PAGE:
'Dual-track' approach for better ASEAN ties

2015-11-23 10:11China Daily Editor: Wang Fan
Premier Li Keqiang (center) and other participating leaders take part in a group photo during the East Asia Summit at the Kuala Lumpur Convention Centre in Kuala Lumpur on Sunday, Nov. 22, 2015. (Photo/China News Service)

Premier Li Keqiang (center) and other participating leaders take part in a group photo during the East Asia Summit at the Kuala Lumpur Convention Centre in Kuala Lumpur on Sunday, Nov. 22, 2015. (Photo/China News Service)

Just a few days after President Xi Jinping returned from the APEC economic leaders' meeting in Manila, Premier Li Keqiang attended the 18th China-ASEAN (10+1) Summit, the 18th ASEAN Plus Three (10+3) Summit and the 10th East Asia Summit in Kuala Lumpur. [Special coverage]

Cooperation between China and the Association of Southeast Asian Nations has always been a vital topic at these annual meetings. And the two successive trips made by China's top leaders to Southeast Asia signify the increasing importance of ASEAN in regional politics as well as in China's diplomatic strategy.

The ASEAN-related meetings and the EAS are expected to further boost cooperation between China and ASEAN, which in turn will help the implementation of China's Silk Road Economic Belt and 21st Century Maritime Silk Road proposals, also known as the Belt and Road Initiative, to the benefit of the entire region. Regional cooperation can be deepened also by implementing the Phnom Penh Development Declaration, which was adopted in November 2012.

More importantly, China and ASEAN are expected to conclude the talks on upgrading the China-ASEAN Free Trade Area. Since China is already ASEAN's largest trade partner while ASEAN is China's third-largest, an upgraded FTA will increase their importance for each other on the trade map.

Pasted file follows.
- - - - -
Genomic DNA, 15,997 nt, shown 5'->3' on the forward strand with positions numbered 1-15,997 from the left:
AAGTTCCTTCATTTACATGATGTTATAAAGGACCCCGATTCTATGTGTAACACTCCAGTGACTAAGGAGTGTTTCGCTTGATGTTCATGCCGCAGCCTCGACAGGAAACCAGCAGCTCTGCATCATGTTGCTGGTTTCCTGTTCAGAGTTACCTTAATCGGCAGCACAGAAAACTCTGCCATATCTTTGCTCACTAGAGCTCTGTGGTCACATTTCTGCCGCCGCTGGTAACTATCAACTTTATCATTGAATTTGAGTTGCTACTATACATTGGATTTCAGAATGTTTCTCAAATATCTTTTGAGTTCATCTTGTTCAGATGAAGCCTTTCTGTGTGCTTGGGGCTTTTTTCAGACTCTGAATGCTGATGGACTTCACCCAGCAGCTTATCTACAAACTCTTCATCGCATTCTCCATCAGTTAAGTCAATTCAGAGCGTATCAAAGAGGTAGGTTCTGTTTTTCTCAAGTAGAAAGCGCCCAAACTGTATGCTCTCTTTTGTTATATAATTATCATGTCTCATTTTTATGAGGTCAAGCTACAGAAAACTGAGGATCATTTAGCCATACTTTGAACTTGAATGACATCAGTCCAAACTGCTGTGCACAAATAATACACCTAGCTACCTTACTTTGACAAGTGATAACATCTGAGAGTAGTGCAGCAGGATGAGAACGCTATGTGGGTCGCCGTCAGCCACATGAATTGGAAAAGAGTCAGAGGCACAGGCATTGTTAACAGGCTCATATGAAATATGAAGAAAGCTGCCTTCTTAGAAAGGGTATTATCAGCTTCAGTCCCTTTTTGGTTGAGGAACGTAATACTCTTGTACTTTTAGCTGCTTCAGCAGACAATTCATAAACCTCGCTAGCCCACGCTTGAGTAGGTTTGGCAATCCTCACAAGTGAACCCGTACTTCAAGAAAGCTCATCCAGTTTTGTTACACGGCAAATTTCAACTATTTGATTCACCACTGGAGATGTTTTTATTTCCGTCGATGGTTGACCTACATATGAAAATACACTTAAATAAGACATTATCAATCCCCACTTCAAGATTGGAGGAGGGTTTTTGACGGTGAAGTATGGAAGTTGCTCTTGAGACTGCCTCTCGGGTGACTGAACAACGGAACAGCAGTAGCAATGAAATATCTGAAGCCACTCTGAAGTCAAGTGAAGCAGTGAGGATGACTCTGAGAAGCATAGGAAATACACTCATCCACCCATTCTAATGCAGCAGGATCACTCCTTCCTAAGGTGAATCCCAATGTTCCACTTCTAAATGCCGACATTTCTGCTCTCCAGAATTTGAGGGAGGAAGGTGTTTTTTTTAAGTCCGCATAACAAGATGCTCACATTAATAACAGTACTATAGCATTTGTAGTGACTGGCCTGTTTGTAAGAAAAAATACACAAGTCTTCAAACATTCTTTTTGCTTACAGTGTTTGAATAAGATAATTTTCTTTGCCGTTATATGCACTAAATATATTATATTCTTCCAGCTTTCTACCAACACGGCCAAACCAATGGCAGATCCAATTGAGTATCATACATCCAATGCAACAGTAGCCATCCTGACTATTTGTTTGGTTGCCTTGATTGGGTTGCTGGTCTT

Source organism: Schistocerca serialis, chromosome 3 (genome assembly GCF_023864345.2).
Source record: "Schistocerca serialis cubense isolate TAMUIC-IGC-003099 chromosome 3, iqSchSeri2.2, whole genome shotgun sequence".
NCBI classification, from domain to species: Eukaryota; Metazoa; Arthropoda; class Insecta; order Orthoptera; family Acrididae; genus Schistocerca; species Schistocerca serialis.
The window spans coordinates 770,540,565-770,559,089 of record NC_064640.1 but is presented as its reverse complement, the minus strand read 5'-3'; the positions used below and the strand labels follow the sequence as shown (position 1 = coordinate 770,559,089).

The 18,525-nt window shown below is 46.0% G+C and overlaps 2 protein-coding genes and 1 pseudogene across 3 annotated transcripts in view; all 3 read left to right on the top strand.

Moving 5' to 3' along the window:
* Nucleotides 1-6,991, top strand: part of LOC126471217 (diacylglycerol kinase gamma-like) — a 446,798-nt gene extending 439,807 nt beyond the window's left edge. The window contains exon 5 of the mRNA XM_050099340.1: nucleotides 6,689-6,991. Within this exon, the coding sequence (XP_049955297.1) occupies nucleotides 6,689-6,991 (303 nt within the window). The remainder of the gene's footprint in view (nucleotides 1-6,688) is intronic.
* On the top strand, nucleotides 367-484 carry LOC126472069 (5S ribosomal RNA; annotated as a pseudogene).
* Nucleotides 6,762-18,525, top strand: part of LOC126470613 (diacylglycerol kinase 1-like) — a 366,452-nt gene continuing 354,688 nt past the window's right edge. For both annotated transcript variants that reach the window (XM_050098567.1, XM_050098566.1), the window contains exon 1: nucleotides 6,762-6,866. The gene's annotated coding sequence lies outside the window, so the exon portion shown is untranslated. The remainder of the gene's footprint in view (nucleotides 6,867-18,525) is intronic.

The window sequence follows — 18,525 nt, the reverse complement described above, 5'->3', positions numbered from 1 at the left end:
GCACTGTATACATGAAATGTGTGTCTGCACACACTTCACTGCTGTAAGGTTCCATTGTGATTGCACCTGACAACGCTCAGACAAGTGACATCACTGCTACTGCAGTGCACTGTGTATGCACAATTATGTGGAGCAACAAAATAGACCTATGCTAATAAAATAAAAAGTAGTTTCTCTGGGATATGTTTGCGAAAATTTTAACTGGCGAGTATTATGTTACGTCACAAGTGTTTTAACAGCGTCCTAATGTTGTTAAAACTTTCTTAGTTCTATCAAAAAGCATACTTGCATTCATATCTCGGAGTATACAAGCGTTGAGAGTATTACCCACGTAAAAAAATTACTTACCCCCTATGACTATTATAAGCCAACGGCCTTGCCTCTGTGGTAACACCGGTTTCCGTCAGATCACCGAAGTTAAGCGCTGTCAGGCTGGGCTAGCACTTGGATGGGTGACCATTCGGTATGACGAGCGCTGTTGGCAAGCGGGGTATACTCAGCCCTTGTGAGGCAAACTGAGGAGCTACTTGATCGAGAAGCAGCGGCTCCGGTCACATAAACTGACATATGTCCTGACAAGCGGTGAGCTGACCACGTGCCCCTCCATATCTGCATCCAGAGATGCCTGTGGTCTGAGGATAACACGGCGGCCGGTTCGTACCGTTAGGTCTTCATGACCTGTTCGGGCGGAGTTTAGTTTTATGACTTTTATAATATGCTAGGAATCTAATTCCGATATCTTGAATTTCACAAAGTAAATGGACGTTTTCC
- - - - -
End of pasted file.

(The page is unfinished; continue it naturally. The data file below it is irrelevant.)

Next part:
That would be in conformity with what President Xi said in his speech at the APEC meeting, in which he emphasized the importance of deepening regional cooperation through the Belt and Road Initiative. Xi also laid stress on promoting interconnectivity both among ASEAN members and between the trade bloc and other economies through the China-led Asian Infrastructure Investment Bank.

These moves are of special strategic significance to China because ASEAN occupies a key point on the Belt and Road Initiative. As neighbors, ASEAN member states have also forged many cooperation programs with China, including those on the cultural, scientific and environmental protection fronts.

But despite all these positive developments, there are challenges ahead. And they can be overcome only with the joint efforts of the two sides.

A major challenge is China's economic slowdown. China-ASEAN cooperation deepened in the first decade of this century because of China's fast-paced economic growth, which boosted the regional economy, and ASEAN's booming trade with China, which sustained the latter's growth. Now that the Chinese economy has entered the "new normal" of slower but sustainable and eco-friendly growth, many of its neighbors are also facing some economic problems.

Another challenge is China's maritime disputes with some of its Southeast Asian neighbors. These disputes in the South China Sea are bilateral rather that regional issues, but some Southeast Asian countries are trying to rally support from ASEAN to buttress their claims even though the trade bloc is supposed to strengthen regional cooperation, not resolve territorial disputes.

Besides, Japan and the United States want to drive a wedge between China and ASEAN by internationalizing these disputes. Japanese Prime Minister Shinzo Abe has raised the South China Sea disputes many times at bilateral and multilateral diplomatic forums. And the U.S. is using the pretext of freedom of navigation in the South China Sea to raise tensions in the region and seek the support of its allies like the Philippines, in order to implement its "pivot to Asia" strategy to check China's rise.

To foil such divisive attempts, China should adhere to its "dual-track" policy under which bilateral disputes should be resolved through bilateral talks while continuing to cooperate with ASEAN to maintain regional stability. Only by using the "dual-track" policy can China prevent its maritime disputes with some Southeast Asian countries from creating obstacles in China-ASEAN ties and derailing China-ASEAN trade talks.

The author, Bao Xiaqin, is an associate professor on international relations and public affairs at Fudan University.


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